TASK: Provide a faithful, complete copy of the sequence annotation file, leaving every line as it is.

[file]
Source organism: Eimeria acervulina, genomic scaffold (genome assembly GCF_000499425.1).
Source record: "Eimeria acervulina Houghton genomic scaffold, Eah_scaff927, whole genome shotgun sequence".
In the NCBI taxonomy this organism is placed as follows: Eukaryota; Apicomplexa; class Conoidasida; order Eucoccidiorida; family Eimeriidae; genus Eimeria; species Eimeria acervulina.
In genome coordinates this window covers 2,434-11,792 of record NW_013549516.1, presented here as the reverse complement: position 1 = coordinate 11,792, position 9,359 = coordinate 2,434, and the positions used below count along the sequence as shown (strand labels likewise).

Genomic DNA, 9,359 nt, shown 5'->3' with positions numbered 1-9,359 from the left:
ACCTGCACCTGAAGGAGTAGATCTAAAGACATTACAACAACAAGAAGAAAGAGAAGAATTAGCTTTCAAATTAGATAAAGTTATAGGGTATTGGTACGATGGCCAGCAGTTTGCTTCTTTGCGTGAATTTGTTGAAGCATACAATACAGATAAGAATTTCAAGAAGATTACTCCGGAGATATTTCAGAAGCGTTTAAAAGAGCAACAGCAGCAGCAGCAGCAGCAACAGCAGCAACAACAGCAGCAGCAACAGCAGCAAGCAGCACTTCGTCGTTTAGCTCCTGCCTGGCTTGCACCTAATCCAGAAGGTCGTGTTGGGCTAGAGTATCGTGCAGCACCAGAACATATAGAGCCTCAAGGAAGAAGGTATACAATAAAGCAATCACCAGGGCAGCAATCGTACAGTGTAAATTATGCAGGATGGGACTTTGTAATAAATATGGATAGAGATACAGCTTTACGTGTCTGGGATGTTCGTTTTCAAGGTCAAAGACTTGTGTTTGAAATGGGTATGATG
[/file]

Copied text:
Source organism: Eimeria acervulina, genomic scaffold (genome assembly GCF_000499425.1).
Source record: "Eimeria acervulina Houghton genomic scaffold, Eah_scaff927, whole genome shotgun sequence".
In the NCBI taxonomy this organism is placed as follows: Eukaryota; Apicomplexa; class Conoidasida; order Eucoccidiorida; family Eimeriidae; genus Eimeria; species Eimeria acervulina.
In genome coordinates this window covers 2,434-11,792 of record NW_013549516.1, presented here as the reverse complement: position 1 = coordinate 11,792, position 9,359 = coordinate 2,434, and the positions used below count along the sequence as shown (strand labels likewise).

Genomic DNA, 9,359 nt, shown 5'->3' with positions numbered 1-9,359 from the left:
ACCTGCACCTGAAGGAGTAGATCTAAAGACATTACAACAACAAGAAGAAAGAGAAGAATTAGCTTTCAAATTAGATAAAGTTATAGGGTATTGGTACGATGGCCAGCAGTTTGCTTCTTTGCGTGAATTTGTTGAAGCATACAATACAGATAAGAATTTCAAGAAGATTACTCCGGAGATATTTCAGAAGCGTTTAAAAGAGCAACAGCAGCAGCAGCAGCAGCAACAGCAGCAACAACAGCAGCAGCAACAGCAGCAAGCAGCACTTCGTCGTTTAGCTCCTGCCTGGCTTGCACCTAATCCAGAAGGTCGTGTTGGGCTAGAGTATCGTGCAGCACCAGAACATATAGAGCCTCAAGGAAGAAGGTATACAATAAAGCAATCACCAGGGCAGCAATCGTACAGTGTAAATTATGCAGGATGGGACTTTGTAATAAATATGGATAGAGATACAGCTTTACGTGTCTGGGATGTTCGTTTTCAAGGTCAAAGACTTGTGTTTGAAATGGGTATGATG